The registry data, collected during 2007-2018, showed a clear increase in the percentage of women with WHO class IV cardiovascular disease who became pregnant and entered the registry despite the contraindication designation for that classification, rising from about 1% of enrolled women in 2008 and 2009 to more than 10% of women in 2013, 2016, and 2017. “Individualization is necessary, but all these women are at very high risk and should be counseled against pregnancy,” Dr. Roos-Hesselink said.
The Registry of Pregnancy and Cardiac Disease (
Delivery was by cesarean section in 44% of the pregnancies, roughly twice the rate in women without diagnosed cardiac disease, even though published guidelines don’t advise cesarean delivery because of cardiac disease, Dr. Roos-Hesselink said. “Cesarean sections are used too often, in my opinion,” she commented, but added that many of these women require delivery at a tertiary, specialized center.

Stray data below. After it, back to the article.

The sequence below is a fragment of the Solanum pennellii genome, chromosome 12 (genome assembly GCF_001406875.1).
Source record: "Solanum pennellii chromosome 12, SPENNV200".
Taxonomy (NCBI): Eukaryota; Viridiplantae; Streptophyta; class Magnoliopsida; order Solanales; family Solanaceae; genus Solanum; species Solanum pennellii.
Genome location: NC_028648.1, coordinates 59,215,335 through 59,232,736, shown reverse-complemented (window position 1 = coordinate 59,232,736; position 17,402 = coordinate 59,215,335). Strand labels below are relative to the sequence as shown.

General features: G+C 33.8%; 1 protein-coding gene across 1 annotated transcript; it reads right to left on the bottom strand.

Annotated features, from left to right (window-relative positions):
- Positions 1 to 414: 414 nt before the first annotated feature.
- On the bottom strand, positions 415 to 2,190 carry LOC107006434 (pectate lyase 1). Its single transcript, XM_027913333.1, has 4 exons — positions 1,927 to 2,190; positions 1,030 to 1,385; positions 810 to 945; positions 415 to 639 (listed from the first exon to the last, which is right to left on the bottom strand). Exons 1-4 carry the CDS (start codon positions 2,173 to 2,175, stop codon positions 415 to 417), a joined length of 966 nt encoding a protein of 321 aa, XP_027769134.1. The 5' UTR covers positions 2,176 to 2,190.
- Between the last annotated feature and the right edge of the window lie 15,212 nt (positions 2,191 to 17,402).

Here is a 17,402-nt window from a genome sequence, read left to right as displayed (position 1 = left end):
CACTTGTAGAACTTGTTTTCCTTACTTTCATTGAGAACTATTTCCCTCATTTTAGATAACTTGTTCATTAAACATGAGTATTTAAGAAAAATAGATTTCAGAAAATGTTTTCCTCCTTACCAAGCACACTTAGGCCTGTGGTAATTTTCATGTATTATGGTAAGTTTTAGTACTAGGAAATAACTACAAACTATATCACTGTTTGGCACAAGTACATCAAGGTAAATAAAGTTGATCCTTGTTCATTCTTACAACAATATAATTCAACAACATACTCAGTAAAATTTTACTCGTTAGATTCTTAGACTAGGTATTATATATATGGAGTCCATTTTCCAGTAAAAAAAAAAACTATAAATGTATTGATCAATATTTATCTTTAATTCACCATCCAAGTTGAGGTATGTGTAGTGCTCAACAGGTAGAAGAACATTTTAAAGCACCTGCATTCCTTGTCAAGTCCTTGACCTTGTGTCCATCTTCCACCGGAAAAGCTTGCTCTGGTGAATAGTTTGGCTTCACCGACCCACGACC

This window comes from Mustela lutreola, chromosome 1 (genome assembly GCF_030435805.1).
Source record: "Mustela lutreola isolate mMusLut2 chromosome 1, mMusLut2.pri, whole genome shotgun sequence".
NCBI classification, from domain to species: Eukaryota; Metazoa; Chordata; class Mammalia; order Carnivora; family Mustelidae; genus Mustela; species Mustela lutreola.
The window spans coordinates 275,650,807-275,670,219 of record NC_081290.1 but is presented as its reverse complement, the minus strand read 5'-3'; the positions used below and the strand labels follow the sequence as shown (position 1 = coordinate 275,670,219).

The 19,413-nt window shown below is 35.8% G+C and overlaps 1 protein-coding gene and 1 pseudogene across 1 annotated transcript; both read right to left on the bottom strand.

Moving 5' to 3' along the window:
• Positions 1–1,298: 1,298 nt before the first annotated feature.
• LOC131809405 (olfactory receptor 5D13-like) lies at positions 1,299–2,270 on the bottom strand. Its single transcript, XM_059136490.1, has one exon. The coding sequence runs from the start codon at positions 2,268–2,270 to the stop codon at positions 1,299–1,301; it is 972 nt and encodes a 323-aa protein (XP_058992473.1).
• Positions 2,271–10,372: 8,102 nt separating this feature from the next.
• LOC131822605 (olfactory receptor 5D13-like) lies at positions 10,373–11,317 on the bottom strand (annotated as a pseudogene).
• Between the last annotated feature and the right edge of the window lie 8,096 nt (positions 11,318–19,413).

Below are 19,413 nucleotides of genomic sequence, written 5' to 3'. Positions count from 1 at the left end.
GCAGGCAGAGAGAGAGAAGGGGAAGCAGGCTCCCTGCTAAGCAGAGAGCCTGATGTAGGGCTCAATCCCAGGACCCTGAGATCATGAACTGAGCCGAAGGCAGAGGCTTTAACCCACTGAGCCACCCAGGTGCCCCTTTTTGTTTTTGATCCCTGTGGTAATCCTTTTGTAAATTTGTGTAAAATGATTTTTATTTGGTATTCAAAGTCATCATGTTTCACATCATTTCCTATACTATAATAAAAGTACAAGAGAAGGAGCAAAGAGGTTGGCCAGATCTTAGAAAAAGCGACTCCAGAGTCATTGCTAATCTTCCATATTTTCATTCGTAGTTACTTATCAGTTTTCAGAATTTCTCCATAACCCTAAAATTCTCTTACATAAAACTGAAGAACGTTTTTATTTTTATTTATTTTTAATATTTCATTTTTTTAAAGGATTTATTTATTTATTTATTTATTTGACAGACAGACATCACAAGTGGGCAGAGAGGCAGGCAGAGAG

Overall fetal mortality was 1%, nearly threefold higher than in pregnancies in women without cardiac disease, and the overall incidence of fetal and neonatal complications was especially high, at 53%, in women with pulmonary arterial hypertension. The incidence of obstetrical complications was roughly similar across the range of cardiac disease type, ranging from 16% to 24%. Premature delivery occurred in 28% of women in the high-risk WHO IV class, compared with a 13% rate among women in the WHO I class. The mortality rate was 0.2% among the WHO class I women, and their heart failure incidence was 5%.
The ROPAC registry is sponsored by the European Society of Cardiology. Dr. Roos-Hesselink had no disclosures.